Birthday Bash in a Box: Nonprofit Gives Kids in Foster Care a Reason to Celebrate

Lily, from Girl Scout troop 2730 making birthday cards for her birthday box. Photo courtesy of Team Celebrate

For most children, closing their eyes, making a wish and blowing out the candles is an annual birthday tradition. But some kids in foster care, many of whom have bounced around to different foster families, never get the candles and cake experience.

Seventeen-year-old Lizzie Allison is trying to change that experience for foster youth across the country.

Ever since she played the lead role in “Annie” when she was 8, Allison said she has had an affinity for helping children who didn’t have a family to call their own.

At just 15, she wanted to do something to help kids in foster care, but she found it difficult to find some way to give back at her age – most of the organizations she wanted to volunteer with had an age limit of 21.

During her search for ways to give back, she also learned how few kids in foster care have ever had a birthday party or even celebrated their birthday.

Birthdays were something that Allison said she felt all kids could relate to. What better way to celebrate a youth in care’s birthday than bring the party to them? What better way to get young people involved, than to allow them to help another youth?

“I wanted to make a service project that kids could do,” Allison said. “We empower youth volunteers to create birthday boxes for youth in foster care.”

Team Celebrate was born to get young people involved in helping youth in foster care experience their very own birthday party with the help of a birthday in a box delivered to their door.

Team Celebrate Founder and President Lizzie Allison, with a birthday box. Photo courtesy of Team Celebrate

The process is pretty simple: Youth who want to help set up a fundraiser on the Team Celebrate website. Once they’ve raised $100 – enough for four birthday boxes – they’re sent boxes and Target gift cards so they can shop for goodies to fill them. Team Celebrate provides a few suggestions like party supplies for up to eight people and then the youth decorate and fill the boxes with fun birthday surprises. After that’s complete, they connect with their local county foster care agency.

“I spent 12-and-half years in foster care and I think the fact that kids like me who receive a box and know there are people out there who care about them is making a huge difference and changing their self-esteem and self-perception,” said one former foster youth to the Team Celebrate leaders. “They won’t have to go the rest of their lives thinking no one cares for them.”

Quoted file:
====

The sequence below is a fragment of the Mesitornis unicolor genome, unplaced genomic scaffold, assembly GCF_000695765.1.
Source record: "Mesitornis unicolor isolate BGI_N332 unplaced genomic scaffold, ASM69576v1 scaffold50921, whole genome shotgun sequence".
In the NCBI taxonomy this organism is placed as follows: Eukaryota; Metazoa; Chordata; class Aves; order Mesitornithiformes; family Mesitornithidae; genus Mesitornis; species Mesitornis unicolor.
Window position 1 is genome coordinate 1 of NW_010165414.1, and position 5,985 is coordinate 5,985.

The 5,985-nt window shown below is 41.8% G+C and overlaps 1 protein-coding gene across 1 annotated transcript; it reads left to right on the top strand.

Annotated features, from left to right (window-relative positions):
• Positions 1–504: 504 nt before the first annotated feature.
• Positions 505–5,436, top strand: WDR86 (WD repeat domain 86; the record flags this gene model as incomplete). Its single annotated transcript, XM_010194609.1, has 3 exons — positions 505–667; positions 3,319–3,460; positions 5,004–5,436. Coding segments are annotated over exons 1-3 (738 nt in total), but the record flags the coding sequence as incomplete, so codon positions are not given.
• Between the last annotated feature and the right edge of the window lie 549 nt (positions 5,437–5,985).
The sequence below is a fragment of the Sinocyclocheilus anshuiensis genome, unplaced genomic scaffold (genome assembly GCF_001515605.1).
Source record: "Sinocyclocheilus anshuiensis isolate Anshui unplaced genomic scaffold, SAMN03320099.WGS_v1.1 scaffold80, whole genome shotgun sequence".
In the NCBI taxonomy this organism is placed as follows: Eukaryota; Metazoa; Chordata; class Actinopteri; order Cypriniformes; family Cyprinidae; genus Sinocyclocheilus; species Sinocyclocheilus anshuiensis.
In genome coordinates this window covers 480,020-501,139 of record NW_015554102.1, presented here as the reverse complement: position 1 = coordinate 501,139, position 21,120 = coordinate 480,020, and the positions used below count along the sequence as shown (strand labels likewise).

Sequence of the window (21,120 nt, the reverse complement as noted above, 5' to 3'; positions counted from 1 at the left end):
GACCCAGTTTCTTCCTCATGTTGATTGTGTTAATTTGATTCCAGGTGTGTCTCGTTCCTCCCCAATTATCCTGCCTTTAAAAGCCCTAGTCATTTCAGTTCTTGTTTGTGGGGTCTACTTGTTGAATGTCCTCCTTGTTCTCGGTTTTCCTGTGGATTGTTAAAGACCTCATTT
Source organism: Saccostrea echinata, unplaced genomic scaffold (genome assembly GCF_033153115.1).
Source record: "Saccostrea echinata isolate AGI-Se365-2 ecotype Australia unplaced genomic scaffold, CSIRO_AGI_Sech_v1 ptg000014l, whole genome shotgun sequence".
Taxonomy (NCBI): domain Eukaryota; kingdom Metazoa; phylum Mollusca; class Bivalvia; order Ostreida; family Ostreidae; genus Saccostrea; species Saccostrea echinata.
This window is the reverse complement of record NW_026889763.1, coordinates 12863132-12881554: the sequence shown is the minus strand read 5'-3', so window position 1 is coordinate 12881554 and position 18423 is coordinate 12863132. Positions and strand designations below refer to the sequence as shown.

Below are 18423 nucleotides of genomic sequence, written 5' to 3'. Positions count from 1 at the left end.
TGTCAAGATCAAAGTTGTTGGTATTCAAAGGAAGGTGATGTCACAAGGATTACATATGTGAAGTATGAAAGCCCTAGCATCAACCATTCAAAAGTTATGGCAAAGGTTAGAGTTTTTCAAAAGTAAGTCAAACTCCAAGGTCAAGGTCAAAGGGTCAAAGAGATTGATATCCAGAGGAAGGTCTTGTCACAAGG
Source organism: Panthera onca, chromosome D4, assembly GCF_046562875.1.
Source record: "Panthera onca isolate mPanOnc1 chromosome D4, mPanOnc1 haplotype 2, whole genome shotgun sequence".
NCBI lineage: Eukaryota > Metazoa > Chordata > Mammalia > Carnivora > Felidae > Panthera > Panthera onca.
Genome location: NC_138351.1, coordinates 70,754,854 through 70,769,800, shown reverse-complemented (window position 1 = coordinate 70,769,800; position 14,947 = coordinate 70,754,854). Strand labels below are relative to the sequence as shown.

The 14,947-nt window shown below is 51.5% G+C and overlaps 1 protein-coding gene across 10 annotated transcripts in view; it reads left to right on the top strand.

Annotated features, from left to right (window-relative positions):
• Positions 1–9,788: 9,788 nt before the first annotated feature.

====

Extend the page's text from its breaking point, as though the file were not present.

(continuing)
Since launching the program, more than 600 boxes have been delivered to youth in care and more than 3,000 youth have volunteered.

For the first year, Allison’s team provided birthdays in a box for youth in the Sacramento area. But after Allison and Team Celebrate were featured in Scholastic’s Choices magazine, she was overwhelmed with responses from youth all over the country wanting to help.

Looking to take her organization nationwide, Allison reached out to another Sacramento nonprofit, Ticket to Dream, to partner. For more than 10 years, Ticket to Dream has focused on helping youth in foster care experience a normal childhood through a variety of programs. Allison’s Team Celebrate fit well with the organization’s mission to provide kids in foster care with everyday experiences.

“Birthdays are a big deal,” said Gina Davis, president of Ticket to Dream. “As a national platform, we could help her grow that reach. We’ll be able to rally a lot of kids and spread this program from California to across the country.”

Volunteers from Team Celebrate’s Disney Martin Luther King Day of Service packing a birthday box. Photo courtesy of Team Celebrate

In the new year, Allison is hoping to provide birthday boxes to more than 4,000 kids nationally with the help she’ll be getting help from Ticket to Dream. And she’s excited to empower other kids to make a difference.

“We want our birthday boxes to be the spark for youth,” Allison said. “I love empowering kids to make a huge difference.”

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Kim Phagan-Hansel, Managing Editor, The Chronicle of Social Change
About Kim Phagan-Hansel, Managing Editor, The Chronicle of Social Change 115 Articles
Kim is Managing Editor for The Chronicle of Social Change and Editor of Fostering Families Today magazine. Reach her at